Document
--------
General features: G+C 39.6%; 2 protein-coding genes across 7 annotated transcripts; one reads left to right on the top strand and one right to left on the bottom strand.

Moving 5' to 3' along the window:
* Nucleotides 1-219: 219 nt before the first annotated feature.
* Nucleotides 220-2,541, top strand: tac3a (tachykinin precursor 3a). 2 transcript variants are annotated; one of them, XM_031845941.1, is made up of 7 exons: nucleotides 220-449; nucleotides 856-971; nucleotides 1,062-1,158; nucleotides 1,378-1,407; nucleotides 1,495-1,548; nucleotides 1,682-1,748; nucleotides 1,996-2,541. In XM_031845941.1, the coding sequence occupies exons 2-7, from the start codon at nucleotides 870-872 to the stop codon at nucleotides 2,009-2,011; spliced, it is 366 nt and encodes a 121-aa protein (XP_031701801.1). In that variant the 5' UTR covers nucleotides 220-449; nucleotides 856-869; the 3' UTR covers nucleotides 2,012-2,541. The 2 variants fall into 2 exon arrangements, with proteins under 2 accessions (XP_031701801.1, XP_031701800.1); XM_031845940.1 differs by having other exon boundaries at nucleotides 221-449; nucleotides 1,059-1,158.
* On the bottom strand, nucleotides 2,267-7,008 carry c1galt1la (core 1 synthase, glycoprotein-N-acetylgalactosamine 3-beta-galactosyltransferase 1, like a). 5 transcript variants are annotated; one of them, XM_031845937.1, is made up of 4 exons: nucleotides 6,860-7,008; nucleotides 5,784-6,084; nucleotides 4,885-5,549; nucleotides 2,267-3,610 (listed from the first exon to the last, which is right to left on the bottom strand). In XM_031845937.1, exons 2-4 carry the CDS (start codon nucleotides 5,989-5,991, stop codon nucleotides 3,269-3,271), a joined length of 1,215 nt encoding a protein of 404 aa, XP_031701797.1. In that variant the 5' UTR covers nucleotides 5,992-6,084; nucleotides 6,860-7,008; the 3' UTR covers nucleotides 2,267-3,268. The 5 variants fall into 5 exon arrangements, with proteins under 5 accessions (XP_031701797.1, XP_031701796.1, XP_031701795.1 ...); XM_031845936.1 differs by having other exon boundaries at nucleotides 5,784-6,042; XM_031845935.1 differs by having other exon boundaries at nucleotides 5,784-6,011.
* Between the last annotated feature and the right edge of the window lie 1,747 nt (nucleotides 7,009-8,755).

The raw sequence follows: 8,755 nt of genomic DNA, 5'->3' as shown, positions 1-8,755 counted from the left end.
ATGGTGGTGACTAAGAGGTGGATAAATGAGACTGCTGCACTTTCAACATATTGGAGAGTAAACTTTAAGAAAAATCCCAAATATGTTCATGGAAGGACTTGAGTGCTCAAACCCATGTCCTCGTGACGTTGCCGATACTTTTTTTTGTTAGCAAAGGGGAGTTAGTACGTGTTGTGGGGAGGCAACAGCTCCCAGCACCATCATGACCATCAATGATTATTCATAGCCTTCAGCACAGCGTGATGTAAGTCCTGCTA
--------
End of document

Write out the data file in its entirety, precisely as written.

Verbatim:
General features: G+C 39.6%; 2 protein-coding genes across 7 annotated transcripts; one reads left to right on the top strand and one right to left on the bottom strand.

Moving 5' to 3' along the window:
* Nucleotides 1-219: 219 nt before the first annotated feature.
* Nucleotides 220-2,541, top strand: tac3a (tachykinin precursor 3a). 2 transcript variants are annotated; one of them, XM_031845941.1, is made up of 7 exons: nucleotides 220-449; nucleotides 856-971; nucleotides 1,062-1,158; nucleotides 1,378-1,407; nucleotides 1,495-1,548; nucleotides 1,682-1,748; nucleotides 1,996-2,541. In XM_031845941.1, the coding sequence occupies exons 2-7, from the start codon at nucleotides 870-872 to the stop codon at nucleotides 2,009-2,011; spliced, it is 366 nt and encodes a 121-aa protein (XP_031701801.1). In that variant the 5' UTR covers nucleotides 220-449; nucleotides 856-869; the 3' UTR covers nucleotides 2,012-2,541. The 2 variants fall into 2 exon arrangements, with proteins under 2 accessions (XP_031701801.1, XP_031701800.1); XM_031845940.1 differs by having other exon boundaries at nucleotides 221-449; nucleotides 1,059-1,158.
* On the bottom strand, nucleotides 2,267-7,008 carry c1galt1la (core 1 synthase, glycoprotein-N-acetylgalactosamine 3-beta-galactosyltransferase 1, like a). 5 transcript variants are annotated; one of them, XM_031845937.1, is made up of 4 exons: nucleotides 6,860-7,008; nucleotides 5,784-6,084; nucleotides 4,885-5,549; nucleotides 2,267-3,610 (listed from the first exon to the last, which is right to left on the bottom strand). In XM_031845937.1, exons 2-4 carry the CDS (start codon nucleotides 5,989-5,991, stop codon nucleotides 3,269-3,271), a joined length of 1,215 nt encoding a protein of 404 aa, XP_031701797.1. In that variant the 5' UTR covers nucleotides 5,992-6,084; nucleotides 6,860-7,008; the 3' UTR covers nucleotides 2,267-3,268. The 5 variants fall into 5 exon arrangements, with proteins under 5 accessions (XP_031701797.1, XP_031701796.1, XP_031701795.1 ...); XM_031845936.1 differs by having other exon boundaries at nucleotides 5,784-6,042; XM_031845935.1 differs by having other exon boundaries at nucleotides 5,784-6,011.
* Between the last annotated feature and the right edge of the window lie 1,747 nt (nucleotides 7,009-8,755).

The raw sequence follows: 8,755 nt of genomic DNA, 5'->3' as shown, positions 1-8,755 counted from the left end.
ATGGTGGTGACTAAGAGGTGGATAAATGAGACTGCTGCACTTTCAACATATTGGAGAGTAAACTTTAAGAAAAATCCCAAATATGTTCATGGAAGGACTTGAGTGCTCAAACCCATGTCCTCGTGACGTTGCCGATACTTTTTTTTGTTAGCAAAGGGGAGTTAGTACGTGTTGTGGGGAGGCAACAGCTCCCAGCACCATCATGACCATCAATGATTATTCATAGCCTTCAGCACAGCGTGATGTAAGTCCTGCTA